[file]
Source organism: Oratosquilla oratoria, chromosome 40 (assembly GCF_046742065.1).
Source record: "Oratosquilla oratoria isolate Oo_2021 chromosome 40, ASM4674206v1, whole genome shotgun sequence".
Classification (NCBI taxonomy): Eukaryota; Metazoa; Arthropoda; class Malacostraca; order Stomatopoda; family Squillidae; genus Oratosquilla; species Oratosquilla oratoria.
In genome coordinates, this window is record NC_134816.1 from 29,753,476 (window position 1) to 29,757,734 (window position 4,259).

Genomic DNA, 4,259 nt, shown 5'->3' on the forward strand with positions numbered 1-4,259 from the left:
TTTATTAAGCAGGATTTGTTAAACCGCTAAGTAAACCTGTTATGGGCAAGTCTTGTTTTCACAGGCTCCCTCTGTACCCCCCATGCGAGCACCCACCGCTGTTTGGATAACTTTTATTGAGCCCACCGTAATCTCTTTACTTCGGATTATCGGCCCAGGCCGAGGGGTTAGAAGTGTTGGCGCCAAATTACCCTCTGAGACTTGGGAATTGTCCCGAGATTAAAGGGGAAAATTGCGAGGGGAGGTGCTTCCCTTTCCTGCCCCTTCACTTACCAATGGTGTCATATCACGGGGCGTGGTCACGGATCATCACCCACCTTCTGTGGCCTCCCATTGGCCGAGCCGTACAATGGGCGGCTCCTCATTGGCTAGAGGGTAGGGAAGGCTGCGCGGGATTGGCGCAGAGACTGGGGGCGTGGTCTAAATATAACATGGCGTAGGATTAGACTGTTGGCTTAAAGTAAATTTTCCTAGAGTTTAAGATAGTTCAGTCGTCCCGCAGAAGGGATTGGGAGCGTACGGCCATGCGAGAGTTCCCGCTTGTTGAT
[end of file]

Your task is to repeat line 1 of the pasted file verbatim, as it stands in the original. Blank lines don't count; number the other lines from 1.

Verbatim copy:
Source organism: Oratosquilla oratoria, chromosome 40 (assembly GCF_046742065.1).